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Avoid the debt trap – manage your loans wisely

By admin
13 May 2015

More than half of South Africa’s credit-active consumers are over indebted, according to reports from the SA Human Rights Commission earlier this year. The commission’s statistics revealed that, of the 19 million people struggling with debt, more than 11 million were unable to pay their financial obligations on time, if at all. There are several reasons for this, from personal to circumstantial, but poverty was at the top of the list.

High unemployment and slow economic growth appears to have contributed to people taking out loans they cannot afford, or overspending on their credit cards. Analysts suggest it will take a great economic, cultural and structural shift to address this difficult state of affairs, but that doesn’t mean there isn’t anything you can do to avoid a debt problem. As long as you follow a few practical and simple guidelines, you don’t have to feel alone just because you have a loan. Banks are there to help - but they need customers to be responsible.

Nitesh Patel, Head of Inclusive and Middle Markets at Standard Bank, advises: “Before you apply for a loan from any bank or financial institution, be sure you will be able to repay that money with the added interest every month without forfeiting other important financial areas, such as savings or rent. Many people fall behind in their payments because they are caught by surprise by other, more immediate expenses. Try to avoid this ‘either/or’ scenario, as this will help lighten your overall debt burden.

“If your loan application is approved, ensuring the debt is repaid according to the loan terms is critical for financial security. By using a few basic approaches, you should be able to honour your debts on time and in full, provided a regular, stable income is received.”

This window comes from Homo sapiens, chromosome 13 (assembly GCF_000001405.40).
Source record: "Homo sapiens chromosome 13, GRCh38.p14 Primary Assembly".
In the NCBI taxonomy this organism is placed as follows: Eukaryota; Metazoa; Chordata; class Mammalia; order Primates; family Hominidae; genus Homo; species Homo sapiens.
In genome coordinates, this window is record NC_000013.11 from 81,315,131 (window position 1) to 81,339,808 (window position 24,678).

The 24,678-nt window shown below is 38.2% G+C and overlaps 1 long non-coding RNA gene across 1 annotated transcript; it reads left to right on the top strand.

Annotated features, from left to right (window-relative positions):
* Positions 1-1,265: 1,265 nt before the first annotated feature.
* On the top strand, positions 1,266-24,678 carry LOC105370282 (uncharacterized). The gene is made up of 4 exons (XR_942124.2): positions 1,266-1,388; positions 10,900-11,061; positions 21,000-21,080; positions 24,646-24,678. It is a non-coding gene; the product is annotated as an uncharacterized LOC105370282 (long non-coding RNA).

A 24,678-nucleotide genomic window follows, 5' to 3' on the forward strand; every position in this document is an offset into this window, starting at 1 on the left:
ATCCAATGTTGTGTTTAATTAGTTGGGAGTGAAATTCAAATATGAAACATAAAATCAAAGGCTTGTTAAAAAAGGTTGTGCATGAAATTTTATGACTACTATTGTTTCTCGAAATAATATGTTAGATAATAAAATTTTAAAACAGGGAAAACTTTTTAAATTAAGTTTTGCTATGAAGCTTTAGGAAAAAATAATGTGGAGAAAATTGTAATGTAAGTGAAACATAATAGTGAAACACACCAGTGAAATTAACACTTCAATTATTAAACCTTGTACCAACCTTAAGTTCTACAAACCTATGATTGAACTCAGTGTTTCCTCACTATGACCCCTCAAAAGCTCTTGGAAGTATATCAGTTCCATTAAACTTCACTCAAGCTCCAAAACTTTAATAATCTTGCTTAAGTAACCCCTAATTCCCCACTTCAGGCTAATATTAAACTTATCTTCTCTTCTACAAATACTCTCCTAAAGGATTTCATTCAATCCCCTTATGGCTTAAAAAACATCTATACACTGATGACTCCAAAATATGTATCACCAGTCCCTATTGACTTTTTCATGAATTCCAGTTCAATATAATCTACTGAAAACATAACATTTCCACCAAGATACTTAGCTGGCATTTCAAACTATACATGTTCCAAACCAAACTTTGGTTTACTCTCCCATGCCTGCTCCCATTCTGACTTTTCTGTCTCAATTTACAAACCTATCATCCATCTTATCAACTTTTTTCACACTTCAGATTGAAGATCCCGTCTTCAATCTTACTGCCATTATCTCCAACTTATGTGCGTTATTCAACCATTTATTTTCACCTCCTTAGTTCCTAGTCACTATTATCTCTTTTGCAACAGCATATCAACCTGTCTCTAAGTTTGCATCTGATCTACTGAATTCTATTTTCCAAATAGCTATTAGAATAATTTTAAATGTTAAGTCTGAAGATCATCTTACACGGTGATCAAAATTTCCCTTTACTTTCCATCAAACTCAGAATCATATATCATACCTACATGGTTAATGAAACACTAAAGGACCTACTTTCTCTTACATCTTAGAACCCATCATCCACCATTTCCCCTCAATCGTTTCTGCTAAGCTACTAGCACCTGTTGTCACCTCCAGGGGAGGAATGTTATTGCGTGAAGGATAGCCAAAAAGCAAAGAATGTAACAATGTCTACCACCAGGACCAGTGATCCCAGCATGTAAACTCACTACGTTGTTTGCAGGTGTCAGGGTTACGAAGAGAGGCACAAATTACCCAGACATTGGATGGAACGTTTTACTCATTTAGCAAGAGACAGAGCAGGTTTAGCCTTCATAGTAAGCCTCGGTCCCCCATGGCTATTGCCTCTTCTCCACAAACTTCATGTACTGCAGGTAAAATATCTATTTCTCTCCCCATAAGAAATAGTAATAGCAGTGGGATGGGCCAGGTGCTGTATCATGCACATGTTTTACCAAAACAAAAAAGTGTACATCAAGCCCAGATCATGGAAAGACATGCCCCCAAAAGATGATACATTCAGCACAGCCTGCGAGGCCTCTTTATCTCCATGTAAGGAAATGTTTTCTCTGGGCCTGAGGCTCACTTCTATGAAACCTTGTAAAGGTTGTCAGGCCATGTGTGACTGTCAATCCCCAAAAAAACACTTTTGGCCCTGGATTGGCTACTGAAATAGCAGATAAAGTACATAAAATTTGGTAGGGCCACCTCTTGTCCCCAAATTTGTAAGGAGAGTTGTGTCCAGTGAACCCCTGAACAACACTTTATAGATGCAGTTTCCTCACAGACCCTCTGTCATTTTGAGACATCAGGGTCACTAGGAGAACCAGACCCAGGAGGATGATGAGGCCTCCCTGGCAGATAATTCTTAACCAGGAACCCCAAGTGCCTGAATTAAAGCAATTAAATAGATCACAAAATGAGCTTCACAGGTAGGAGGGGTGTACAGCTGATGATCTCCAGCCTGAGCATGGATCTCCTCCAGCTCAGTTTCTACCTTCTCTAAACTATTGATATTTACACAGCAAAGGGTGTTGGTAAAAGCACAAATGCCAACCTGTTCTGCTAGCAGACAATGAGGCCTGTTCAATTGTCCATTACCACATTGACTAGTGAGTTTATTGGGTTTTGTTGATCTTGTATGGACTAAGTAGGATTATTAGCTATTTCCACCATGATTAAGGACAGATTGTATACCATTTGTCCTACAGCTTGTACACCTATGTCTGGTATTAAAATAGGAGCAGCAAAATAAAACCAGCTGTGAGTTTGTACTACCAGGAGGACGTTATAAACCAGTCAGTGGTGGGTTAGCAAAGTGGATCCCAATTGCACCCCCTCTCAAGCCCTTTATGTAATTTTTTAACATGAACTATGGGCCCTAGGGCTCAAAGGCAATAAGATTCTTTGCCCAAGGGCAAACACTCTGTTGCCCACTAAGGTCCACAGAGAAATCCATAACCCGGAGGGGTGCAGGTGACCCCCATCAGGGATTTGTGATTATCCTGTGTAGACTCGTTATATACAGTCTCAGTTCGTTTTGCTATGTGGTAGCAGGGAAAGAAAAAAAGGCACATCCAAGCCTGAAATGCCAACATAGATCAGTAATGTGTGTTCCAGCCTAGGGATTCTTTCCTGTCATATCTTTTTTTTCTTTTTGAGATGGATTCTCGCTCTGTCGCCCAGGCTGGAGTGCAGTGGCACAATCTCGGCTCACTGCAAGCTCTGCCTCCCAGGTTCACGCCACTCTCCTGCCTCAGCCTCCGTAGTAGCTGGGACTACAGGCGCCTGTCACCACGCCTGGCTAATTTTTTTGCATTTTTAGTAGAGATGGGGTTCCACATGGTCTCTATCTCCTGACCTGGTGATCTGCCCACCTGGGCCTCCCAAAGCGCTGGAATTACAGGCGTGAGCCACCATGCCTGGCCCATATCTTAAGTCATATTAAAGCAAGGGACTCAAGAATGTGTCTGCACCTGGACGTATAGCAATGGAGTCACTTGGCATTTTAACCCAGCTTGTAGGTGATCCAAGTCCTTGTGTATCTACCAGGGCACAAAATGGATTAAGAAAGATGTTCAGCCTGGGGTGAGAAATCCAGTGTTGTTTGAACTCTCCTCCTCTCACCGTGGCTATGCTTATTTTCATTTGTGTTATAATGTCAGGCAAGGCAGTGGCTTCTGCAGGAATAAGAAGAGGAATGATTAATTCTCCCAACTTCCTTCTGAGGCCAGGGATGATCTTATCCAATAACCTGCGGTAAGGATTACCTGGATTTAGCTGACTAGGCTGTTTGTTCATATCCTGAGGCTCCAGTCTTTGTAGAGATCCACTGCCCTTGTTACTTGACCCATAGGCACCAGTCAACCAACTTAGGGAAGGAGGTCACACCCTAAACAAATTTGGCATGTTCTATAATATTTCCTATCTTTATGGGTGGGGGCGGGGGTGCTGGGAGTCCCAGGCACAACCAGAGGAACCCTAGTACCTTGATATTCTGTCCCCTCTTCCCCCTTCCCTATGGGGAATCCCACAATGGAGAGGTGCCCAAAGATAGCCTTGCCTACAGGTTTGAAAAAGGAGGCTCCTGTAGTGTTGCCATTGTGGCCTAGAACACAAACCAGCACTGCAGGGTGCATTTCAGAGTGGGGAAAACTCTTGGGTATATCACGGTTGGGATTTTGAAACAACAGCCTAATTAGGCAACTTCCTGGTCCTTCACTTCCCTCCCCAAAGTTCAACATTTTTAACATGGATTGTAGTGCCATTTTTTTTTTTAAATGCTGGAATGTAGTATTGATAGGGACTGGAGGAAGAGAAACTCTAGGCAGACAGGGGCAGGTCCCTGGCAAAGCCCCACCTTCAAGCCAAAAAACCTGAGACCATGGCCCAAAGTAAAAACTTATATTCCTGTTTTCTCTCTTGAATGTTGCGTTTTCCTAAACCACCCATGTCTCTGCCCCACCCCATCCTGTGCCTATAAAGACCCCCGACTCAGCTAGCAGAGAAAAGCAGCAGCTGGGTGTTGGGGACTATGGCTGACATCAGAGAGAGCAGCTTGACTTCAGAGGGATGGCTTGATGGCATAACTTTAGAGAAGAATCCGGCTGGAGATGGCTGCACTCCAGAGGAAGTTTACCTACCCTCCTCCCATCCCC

There are simple actions most individual customers can make a part of their debt-management philosophy to avoid falling into arrears and the debt trap when taking out the kind of loans that so often mark our important moments of life development.

The following four basic approaches to managing loan repayments are great rules of thumb:

  1. Make your loan repayment a priority

Regard your loan repayments in the same way you would view your payments for such essential things as rent, food or electricity – reducing debt should be a priority. Set aside the money for your monthly repayment before you think about spending on non-essential or luxury items – including entertainment, clothes or restaurant meals.

  1. Stay one payment ahead

As early as possible after taking out your loan, set aside enough extra cash to make an additional payment. The result is that if you happen to find yourself in some sort of financial emergency, you will not have to worry about being late with a payment.

  1. Pay extra

If you set aside a little additional money and make the occasional extra payment, you will see several benefits, such as protecting your credit record (a summary of your financial history kept by credit bureaus and analysed by financial institutions to determine whether they can trust you to repay a loan). All banks will report your credit activity to the major credit bureaus. By paying more, your loan will also end up being paid in full before the agreed settlement date, which means you will pay less on interest charges over the life of your loan. Small, regular payments really add up.

  1. Avoid late payments

If you have a number of monthly expenses, it’s easy to forget to manually repay a loan, even if you happen to have the money. Late loan repayments will end up costing you unnecessarily, because a late fee will probably be added. The best way to avoid this is to set up a monthly debit order on your bank account. By ensuring your available money is sent to your debtors automatically, you can avoid any penalty fees and easily maintain a favourable credit record – which increases your chances of not only another successful loan application later, but you’ll find yourself eligible for more money on credit and at more favourable interest rates.

“To manage your repayments wisely, it’s vital you see loans as a means to end, like a fully paid-off house or car, rather than an end in itself,” adds Mr Patel. “Avoid taking out loans for the sake of having money to burn; rather see credit as part of a structured, long-term plan that, if implemented responsibly, will help you to achieve the life you want. Remember, all the money you borrow will have to be repaid, so there’s no way you can borrow yourself out of debt.”